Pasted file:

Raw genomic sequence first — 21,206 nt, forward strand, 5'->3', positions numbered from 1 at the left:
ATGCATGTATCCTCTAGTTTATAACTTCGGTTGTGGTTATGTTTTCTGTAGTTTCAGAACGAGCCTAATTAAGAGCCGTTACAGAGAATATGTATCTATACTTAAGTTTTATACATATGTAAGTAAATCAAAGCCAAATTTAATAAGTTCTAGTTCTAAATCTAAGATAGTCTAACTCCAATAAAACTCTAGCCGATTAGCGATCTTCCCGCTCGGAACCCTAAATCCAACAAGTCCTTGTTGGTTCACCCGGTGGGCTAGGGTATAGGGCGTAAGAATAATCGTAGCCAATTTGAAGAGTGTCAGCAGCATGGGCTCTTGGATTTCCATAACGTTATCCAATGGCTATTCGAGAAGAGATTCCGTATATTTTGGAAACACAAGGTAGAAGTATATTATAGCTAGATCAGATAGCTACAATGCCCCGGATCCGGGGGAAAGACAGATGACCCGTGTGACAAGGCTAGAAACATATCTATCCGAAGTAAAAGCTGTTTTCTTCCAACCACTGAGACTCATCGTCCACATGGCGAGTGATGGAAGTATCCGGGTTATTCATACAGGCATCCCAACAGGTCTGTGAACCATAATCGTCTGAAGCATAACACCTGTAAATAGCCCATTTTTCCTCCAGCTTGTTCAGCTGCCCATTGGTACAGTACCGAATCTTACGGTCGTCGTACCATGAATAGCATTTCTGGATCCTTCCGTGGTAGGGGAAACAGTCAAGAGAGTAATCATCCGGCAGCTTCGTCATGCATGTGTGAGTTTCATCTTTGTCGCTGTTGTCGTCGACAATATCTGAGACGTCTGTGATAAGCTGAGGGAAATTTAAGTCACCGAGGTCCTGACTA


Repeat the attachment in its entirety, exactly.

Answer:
Raw genomic sequence first — 21,206 nt, forward strand, 5'->3', positions numbered from 1 at the left:
ATGCATGTATCCTCTAGTTTATAACTTCGGTTGTGGTTATGTTTTCTGTAGTTTCAGAACGAGCCTAATTAAGAGCCGTTACAGAGAATATGTATCTATACTTAAGTTTTATACATATGTAAGTAAATCAAAGCCAAATTTAATAAGTTCTAGTTCTAAATCTAAGATAGTCTAACTCCAATAAAACTCTAGCCGATTAGCGATCTTCCCGCTCGGAACCCTAAATCCAACAAGTCCTTGTTGGTTCACCCGGTGGGCTAGGGTATAGGGCGTAAGAATAATCGTAGCCAATTTGAAGAGTGTCAGCAGCATGGGCTCTTGGATTTCCATAACGTTATCCAATGGCTATTCGAGAAGAGATTCCGTATATTTTGGAAACACAAGGTAGAAGTATATTATAGCTAGATCAGATAGCTACAATGCCCCGGATCCGGGGGAAAGACAGATGACCCGTGTGACAAGGCTAGAAACATATCTATCCGAAGTAAAAGCTGTTTTCTTCCAACCACTGAGACTCATCGTCCACATGGCGAGTGATGGAAGTATCCGGGTTATTCATACAGGCATCCCAACAGGTCTGTGAACCATAATCGTCTGAAGCATAACACCTGTAAATAGCCCATTTTTCCTCCAGCTTGTTCAGCTGCCCATTGGTACAGTACCGAATCTTACGGTCGTCGTACCATGAATAGCATTTCTGGATCCTTCCGTGGTAGGGGAAACAGTCAAGAGAGTAATCATCCGGCAGCTTCGTCATGCATGTGTGAGTTTCATCTTTGTCGCTGTTGTCGTCGACAATATCTGAGACGTCTGTGATAAGCTGAGGGAAATTTAAGTCACCGAGGTCCTGACTA